Bird #317 — Red-cockaded Woodpecker

picoides (from picus, a woodpecker, and eidos, appearance) borealis (northern)

Thursday, June 23, 1988 — 6:50 am

Crossett, Arkansas — Felsenthal National Wildlife Refuge

This was the most aggressive I had yet been in pursuit of a lifer.  It had become evident to me that I was going to have to begin making special efforts if I wanted to see more birds.  I wrote to the refuge and asked how and where I could see a Red-Cockaded Woodpecker.  I got back a very nice note from refuge personnel, saying that they would be happy to show me the birds, and that I should call a day or two ahead of my visit to make arrangements.  When I called, I was told the woodpeckers were most easily found early in the morning.  This made things a bit tricky.

Felsenthal National Wildlife Refuge is in extreme southern Arkansas, about four hours from the Sperry’s house.  I decided to get a hotel, and since I was going to all that trouble, I decided to make a mini-vacation out of it.  I got up early on Wednesday and drove down to Vicksburg National Military Park in Mississippi.  I spent the afternoon there, then drove across northern Louisiana in a heavy thunderstorm.  I spent a strange night in a Days Inn in El Dorado and was in Crossett by 6:00.  I had some trouble finding the refuge headquarters, but finally discovered it in a house trailer just at 6:30.

Ruth McDonnell, the biologist I had talked to on the phone, met me at the trailer and told me to follow her in my car.  This wasn’t as easy as it sounded. She hopped into a pickup truck and took off.  When we left the main road and headed south on the dirt roads through the refuge, she didn’t even slow down.  We went at least 50 m.p.h. along the narrow tracks.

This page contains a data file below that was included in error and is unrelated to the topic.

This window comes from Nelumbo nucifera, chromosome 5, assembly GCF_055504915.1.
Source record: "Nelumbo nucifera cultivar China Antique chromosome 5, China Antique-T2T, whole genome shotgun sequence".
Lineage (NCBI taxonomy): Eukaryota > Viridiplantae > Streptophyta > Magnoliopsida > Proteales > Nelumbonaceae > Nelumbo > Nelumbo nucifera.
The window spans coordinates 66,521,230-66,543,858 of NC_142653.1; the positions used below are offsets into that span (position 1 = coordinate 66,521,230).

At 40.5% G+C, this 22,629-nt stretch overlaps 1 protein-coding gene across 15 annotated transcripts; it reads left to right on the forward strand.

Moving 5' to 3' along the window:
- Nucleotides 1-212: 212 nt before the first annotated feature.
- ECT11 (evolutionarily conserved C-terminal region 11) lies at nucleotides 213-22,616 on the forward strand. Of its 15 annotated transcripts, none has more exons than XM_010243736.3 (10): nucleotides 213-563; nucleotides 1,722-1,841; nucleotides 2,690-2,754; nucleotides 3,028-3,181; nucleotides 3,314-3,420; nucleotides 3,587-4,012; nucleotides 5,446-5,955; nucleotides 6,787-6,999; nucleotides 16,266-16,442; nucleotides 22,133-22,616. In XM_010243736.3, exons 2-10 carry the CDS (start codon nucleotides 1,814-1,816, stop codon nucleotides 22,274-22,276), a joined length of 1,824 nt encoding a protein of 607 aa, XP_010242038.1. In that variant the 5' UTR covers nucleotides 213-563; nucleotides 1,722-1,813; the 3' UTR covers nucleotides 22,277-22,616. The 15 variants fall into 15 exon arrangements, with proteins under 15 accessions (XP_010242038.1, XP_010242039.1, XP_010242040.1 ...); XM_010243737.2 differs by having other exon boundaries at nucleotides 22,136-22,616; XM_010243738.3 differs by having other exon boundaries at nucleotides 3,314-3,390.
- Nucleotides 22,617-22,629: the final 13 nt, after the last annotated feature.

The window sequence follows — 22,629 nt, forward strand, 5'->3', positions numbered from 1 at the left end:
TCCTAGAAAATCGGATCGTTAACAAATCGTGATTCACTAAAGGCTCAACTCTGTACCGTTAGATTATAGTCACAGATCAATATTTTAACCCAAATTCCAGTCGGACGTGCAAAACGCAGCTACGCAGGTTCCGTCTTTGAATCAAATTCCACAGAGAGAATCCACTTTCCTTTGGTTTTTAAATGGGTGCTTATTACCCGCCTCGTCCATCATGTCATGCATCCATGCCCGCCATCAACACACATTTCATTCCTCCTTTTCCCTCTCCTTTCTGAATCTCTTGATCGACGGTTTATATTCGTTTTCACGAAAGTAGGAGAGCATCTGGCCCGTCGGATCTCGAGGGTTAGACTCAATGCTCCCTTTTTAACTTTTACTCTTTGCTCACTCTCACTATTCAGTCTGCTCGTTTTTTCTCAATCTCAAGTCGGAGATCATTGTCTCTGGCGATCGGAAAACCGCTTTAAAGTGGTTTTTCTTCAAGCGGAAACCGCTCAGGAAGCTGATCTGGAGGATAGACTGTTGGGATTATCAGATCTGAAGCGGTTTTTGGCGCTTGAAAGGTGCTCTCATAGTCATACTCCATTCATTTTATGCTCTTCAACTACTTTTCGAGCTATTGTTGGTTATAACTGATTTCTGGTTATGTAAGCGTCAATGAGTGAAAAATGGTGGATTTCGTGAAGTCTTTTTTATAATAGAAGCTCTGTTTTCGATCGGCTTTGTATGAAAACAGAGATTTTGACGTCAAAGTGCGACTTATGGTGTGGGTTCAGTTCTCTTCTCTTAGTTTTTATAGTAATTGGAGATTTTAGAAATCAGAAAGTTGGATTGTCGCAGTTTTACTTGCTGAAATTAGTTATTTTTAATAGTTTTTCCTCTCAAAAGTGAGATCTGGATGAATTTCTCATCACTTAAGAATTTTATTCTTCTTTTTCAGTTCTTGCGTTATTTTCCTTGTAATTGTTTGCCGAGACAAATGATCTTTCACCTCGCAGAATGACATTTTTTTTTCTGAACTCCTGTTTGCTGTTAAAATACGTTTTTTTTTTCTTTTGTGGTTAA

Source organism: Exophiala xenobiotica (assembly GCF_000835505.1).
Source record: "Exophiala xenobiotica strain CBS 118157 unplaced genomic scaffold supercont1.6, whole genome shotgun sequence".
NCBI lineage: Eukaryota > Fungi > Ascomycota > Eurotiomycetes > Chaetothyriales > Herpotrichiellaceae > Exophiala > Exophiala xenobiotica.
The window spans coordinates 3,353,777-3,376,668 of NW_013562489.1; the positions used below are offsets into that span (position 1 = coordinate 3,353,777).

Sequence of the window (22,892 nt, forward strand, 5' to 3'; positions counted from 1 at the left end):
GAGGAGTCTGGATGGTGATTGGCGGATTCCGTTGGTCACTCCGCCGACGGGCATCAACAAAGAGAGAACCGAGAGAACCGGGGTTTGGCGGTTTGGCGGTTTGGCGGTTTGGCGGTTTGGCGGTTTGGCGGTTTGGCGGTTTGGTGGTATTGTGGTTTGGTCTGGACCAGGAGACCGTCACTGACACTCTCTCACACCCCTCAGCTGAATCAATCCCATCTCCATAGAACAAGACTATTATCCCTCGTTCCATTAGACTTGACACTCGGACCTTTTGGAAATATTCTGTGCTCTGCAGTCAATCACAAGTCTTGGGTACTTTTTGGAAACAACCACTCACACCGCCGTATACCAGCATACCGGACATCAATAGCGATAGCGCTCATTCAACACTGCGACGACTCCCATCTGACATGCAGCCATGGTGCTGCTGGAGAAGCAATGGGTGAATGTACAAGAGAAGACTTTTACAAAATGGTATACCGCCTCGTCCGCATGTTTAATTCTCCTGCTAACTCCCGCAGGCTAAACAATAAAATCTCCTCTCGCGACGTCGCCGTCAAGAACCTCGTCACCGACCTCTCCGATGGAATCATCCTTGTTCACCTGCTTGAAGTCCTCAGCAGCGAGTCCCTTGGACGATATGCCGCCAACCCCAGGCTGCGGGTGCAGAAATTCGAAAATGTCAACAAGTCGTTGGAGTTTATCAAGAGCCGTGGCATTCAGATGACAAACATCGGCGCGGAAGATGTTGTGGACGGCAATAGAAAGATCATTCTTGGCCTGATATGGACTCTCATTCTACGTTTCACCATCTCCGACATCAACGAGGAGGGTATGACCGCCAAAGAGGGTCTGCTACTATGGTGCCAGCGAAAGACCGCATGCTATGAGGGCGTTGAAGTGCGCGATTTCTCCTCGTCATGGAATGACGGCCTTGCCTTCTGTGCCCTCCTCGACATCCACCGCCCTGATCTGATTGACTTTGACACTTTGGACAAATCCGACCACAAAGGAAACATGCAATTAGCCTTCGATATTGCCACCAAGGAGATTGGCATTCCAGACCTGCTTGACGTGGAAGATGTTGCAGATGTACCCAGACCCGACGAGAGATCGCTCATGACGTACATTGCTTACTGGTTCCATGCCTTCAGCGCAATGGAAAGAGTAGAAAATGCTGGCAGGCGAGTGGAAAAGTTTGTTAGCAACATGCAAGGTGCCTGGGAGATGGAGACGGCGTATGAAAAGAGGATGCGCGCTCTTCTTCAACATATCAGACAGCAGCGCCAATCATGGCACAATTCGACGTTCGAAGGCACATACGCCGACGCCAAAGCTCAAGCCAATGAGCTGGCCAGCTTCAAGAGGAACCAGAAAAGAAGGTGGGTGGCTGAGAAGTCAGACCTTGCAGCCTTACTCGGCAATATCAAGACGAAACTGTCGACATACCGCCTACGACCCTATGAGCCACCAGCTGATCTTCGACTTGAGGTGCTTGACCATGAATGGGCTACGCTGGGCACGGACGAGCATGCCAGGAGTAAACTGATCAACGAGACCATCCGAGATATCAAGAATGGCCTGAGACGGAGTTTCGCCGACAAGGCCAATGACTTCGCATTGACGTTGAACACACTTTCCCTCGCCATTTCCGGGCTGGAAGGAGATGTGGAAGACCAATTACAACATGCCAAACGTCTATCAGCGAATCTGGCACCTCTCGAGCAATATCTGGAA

We stopped in a pine woods and walked about 40 yards to a tree with a white ring of paint around the trunk.

Ruth turned on a tape-recording of the woodpecker’s calls and immediately I heard responding calls from the woods.  Three Red-Cockaded Woodpeckers flew right toward us and landed in the pines 30 feet over our heads.  They hammered on hollow branches and one of them knocked off a piece of wood that landed at my feet.  I picked it up and kept it.

Ruth said the knocking was a threat display to get us to leave the area.  It didn’t work.  In fact, there were soon more of us.  Bob Ellis, another biologist, stopped and wandered over.  The three of us watched the birds as they moved through the pines toward the hardwoods along the river where, I was told, they would forage all day.

Both biologists were very friendly, telling me all about the refuge and where I could see various birds.  They pointed out the calls of a Brown-Headed Nuthatch that was foraging in the same pine grove.  I acted calm and didn’t tell them this was another lifer for me.  I thanked them for their help, and when they left, I went looking for the nuthatches.

 

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